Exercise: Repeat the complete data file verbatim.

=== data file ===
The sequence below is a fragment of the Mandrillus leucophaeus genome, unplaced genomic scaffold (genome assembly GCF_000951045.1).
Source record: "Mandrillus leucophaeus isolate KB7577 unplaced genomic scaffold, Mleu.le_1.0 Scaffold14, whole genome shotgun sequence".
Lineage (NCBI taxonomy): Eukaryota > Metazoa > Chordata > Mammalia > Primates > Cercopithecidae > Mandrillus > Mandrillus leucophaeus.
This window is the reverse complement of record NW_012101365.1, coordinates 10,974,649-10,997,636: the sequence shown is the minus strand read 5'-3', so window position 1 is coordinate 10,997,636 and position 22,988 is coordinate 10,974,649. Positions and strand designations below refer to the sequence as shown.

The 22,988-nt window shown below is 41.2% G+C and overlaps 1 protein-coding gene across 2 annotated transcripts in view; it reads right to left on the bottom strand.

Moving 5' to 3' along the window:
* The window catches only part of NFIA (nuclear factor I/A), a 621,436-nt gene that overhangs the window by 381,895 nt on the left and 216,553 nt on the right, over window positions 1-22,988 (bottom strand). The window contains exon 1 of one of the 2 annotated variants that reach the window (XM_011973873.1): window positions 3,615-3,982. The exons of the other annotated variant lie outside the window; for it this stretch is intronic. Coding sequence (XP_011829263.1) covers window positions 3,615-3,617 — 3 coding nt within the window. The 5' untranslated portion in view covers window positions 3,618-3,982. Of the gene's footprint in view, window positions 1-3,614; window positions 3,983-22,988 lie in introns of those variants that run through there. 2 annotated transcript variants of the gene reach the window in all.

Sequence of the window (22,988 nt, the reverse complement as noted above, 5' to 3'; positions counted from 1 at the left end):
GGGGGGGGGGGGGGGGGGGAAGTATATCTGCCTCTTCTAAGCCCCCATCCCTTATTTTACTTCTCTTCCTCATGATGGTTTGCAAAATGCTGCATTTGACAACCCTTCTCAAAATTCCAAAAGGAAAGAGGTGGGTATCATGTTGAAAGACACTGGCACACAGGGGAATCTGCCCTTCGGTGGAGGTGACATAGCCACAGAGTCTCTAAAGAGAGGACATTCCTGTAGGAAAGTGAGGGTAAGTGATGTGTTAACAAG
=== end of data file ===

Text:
The sequence below is a fragment of the Mandrillus leucophaeus genome, unplaced genomic scaffold (genome assembly GCF_000951045.1).
Source record: "Mandrillus leucophaeus isolate KB7577 unplaced genomic scaffold, Mleu.le_1.0 Scaffold14, whole genome shotgun sequence".
Lineage (NCBI taxonomy): Eukaryota > Metazoa > Chordata > Mammalia > Primates > Cercopithecidae > Mandrillus > Mandrillus leucophaeus.
This window is the reverse complement of record NW_012101365.1, coordinates 10,974,649-10,997,636: the sequence shown is the minus strand read 5'-3', so window position 1 is coordinate 10,997,636 and position 22,988 is coordinate 10,974,649. Positions and strand designations below refer to the sequence as shown.

The 22,988-nt window shown below is 41.2% G+C and overlaps 1 protein-coding gene across 2 annotated transcripts in view; it reads right to left on the bottom strand.

Moving 5' to 3' along the window:
* The window catches only part of NFIA (nuclear factor I/A), a 621,436-nt gene that overhangs the window by 381,895 nt on the left and 216,553 nt on the right, over window positions 1-22,988 (bottom strand). The window contains exon 1 of one of the 2 annotated variants that reach the window (XM_011973873.1): window positions 3,615-3,982. The exons of the other annotated variant lie outside the window; for it this stretch is intronic. Coding sequence (XP_011829263.1) covers window positions 3,615-3,617 — 3 coding nt within the window. The 5' untranslated portion in view covers window positions 3,618-3,982. Of the gene's footprint in view, window positions 1-3,614; window positions 3,983-22,988 lie in introns of those variants that run through there. 2 annotated transcript variants of the gene reach the window in all.

Sequence of the window (22,988 nt, the reverse complement as noted above, 5' to 3'; positions counted from 1 at the left end):
GGGGGGGGGGGGGGGGGGGAAGTATATCTGCCTCTTCTAAGCCCCCATCCCTTATTTTACTTCTCTTCCTCATGATGGTTTGCAAAATGCTGCATTTGACAACCCTTCTCAAAATTCCAAAAGGAAAGAGGTGGGTATCATGTTGAAAGACACTGGCACACAGGGGAATCTGCCCTTCGGTGGAGGTGACATAGCCACAGAGTCTCTAAAGAGAGGACATTCCTGTAGGAAAGTGAGGGTAAGTGATGTGTTAACAAG